Short-term loans should only be used in an emergency, so consider your alternative options first. It can make a difference between a tight budget and a little more breathing room while you get your finances sorted.
Are Checkmate loans safe?
Not only does Checkmate have a secure website and application, but it also follows state-specific payday lending rules in every state that it offers loans.
In addition, it is a member of the Financial Service Centers of America (FiSCA), the Financial Service Centers of Washington (FiSCWA), the California Financial Service Providers Association (CFSP) and the New Mexico Independent Finance Association (NMIFA). These trade organizations work to uphold fair lending practices. Even so, it’s important to carefully read over your loan contract before you borrow to be sure you’re getting a good deal.
What does the Internet say about Checkmate?
Not much. Checkmate doesn’t have a Trustpilot page, and the few Better Business Bureau (BBB) pages it has are all individual locations – making it difficult to tell if any problems that come up are from the branches themselves or Checkmate as a company.
The easiest way to tell if your branch is a good place to borrow is to call or visit. This way, you’ll be able to see how its customer service reps treat potential borrowers. If you like what you see – and don’t mind the high fees – it could be worthwhile to submit an application.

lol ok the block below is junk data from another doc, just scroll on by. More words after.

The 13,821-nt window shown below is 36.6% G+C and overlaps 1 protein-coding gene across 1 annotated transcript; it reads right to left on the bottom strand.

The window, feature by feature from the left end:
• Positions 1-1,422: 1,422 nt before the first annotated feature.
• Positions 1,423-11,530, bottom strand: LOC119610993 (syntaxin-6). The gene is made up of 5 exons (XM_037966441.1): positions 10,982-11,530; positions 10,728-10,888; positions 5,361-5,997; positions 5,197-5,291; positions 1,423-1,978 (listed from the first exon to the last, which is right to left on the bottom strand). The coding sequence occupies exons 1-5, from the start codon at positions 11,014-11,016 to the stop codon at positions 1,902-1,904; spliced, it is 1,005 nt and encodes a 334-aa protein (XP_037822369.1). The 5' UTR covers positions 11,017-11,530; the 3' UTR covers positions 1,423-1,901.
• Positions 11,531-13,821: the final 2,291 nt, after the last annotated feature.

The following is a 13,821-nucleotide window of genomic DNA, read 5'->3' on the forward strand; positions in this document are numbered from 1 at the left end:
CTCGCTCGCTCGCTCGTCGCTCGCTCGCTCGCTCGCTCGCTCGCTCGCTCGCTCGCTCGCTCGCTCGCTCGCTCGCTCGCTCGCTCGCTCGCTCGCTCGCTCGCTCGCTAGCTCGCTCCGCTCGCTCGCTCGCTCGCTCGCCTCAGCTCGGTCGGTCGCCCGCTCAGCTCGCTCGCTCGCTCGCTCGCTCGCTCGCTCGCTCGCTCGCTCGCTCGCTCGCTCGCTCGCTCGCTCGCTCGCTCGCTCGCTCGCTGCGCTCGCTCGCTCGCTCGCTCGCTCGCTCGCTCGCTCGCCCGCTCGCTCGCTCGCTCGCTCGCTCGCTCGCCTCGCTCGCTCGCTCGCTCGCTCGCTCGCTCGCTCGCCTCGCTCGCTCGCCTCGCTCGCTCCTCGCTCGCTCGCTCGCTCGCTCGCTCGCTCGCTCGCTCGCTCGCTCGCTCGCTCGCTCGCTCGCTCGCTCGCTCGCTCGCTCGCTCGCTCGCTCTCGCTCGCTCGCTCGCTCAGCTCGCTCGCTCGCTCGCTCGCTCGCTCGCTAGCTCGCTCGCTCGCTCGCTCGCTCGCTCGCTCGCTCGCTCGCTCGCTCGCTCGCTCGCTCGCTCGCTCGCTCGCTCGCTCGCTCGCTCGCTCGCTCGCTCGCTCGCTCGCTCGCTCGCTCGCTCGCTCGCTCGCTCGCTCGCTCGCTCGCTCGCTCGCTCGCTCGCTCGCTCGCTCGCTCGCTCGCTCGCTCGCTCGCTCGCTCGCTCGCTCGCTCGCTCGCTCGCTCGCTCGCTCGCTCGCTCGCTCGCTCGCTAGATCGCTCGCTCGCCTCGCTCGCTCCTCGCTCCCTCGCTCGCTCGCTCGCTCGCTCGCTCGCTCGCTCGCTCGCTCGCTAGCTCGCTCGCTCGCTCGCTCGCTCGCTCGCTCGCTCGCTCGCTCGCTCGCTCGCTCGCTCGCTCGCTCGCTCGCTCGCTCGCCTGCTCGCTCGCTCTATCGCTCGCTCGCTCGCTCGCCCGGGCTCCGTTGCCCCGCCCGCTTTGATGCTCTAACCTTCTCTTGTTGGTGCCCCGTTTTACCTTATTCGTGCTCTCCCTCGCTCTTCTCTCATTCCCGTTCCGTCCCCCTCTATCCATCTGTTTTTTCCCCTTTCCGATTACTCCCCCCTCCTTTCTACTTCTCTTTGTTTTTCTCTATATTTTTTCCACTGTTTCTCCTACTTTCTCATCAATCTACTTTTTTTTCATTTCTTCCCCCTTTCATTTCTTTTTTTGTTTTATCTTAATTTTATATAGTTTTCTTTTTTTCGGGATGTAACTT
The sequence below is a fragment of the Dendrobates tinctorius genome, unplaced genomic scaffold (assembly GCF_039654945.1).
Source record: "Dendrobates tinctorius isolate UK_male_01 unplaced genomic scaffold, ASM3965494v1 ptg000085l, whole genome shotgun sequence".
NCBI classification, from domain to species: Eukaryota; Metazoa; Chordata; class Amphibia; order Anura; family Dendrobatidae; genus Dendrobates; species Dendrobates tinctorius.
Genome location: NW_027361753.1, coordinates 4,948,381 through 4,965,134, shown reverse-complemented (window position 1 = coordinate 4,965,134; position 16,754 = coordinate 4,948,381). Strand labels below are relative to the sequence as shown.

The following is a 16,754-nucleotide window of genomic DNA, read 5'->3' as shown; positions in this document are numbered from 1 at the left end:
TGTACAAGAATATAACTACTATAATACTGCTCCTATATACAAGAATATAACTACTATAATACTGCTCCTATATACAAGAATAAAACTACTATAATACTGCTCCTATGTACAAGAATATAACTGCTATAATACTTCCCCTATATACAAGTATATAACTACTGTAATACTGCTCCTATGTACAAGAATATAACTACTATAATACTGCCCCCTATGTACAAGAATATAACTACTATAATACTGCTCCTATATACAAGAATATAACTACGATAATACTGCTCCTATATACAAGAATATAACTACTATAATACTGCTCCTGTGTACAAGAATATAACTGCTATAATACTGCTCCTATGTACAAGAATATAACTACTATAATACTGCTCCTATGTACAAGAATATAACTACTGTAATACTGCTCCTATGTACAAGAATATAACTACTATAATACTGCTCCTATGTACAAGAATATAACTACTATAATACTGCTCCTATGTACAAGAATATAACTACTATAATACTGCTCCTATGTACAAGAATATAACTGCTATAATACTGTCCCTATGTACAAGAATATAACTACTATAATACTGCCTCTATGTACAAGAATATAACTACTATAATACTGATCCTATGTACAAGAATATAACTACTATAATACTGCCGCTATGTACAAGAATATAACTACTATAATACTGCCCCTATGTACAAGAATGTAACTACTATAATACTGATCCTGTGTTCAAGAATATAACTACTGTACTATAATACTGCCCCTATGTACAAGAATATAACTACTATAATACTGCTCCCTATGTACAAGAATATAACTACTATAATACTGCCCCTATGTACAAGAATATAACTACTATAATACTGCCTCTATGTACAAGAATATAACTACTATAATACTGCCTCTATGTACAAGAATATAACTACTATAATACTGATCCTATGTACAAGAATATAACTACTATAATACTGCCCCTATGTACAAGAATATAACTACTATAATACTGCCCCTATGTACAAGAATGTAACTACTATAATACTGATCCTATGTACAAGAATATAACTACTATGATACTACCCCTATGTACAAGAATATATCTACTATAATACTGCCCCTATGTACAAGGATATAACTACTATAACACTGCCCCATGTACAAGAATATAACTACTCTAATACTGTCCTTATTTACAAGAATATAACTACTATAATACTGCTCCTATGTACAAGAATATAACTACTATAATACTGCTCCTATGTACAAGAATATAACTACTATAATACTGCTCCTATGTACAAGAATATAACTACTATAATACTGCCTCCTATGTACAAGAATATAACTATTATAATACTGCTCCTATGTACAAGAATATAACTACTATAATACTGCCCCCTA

Am I eligible?
In order to apply for a short-term loan from Checkmate, you’ll need to meet some basic eligibility criteria:
- You must be a resident of one of Checkmate’s serviced states
- You must have a steady source of income
- You must have an active bank account
- You must be a US citizen or permanent resident
- You must be at least 18 years old
How do I apply?
To complete your application, you’ll need to give Checkmate
- Your name, phone number, email address and home address
- Your bank account number and bank’s routing number
- Details from a valid form of government-issued ID
- Details about your employment and income
While you can start the application process online, you’ll have to complete it at a Checkmate branch in every state but Washington. If you’re approved, you can visit your nearest Checkmate store to pick up your loan funds.
I’ve got the loan. Now what?
You have to repay the loan in full on or before the due date noted in the loan contract, which is usually your next payday. You can make a payment online or at a branch.
The fees you have to pay toward your Checkmate loan depend on state-specific laws as well as the loan amount.
For example, if you take a $100 payday loan for 14 days in Colorado, you’ll have to pay a finance charge of $20. In California, you would have to pay $17.65. It would change to $15 in Washington.
Depending on the state you live in, you may have to pay additional fees if you don’t repay the loan on time. These can come in the form of rollover fees and collection related fees. Check the costs on Checkmate’s website before you apply to ensure the loan will be affordable on your budget.
Checkmate is a well-established lender that offers multiple loan options to its borrowers. However, the high costs and limited state reach – not to mention the lack of reviews – might turn some people off.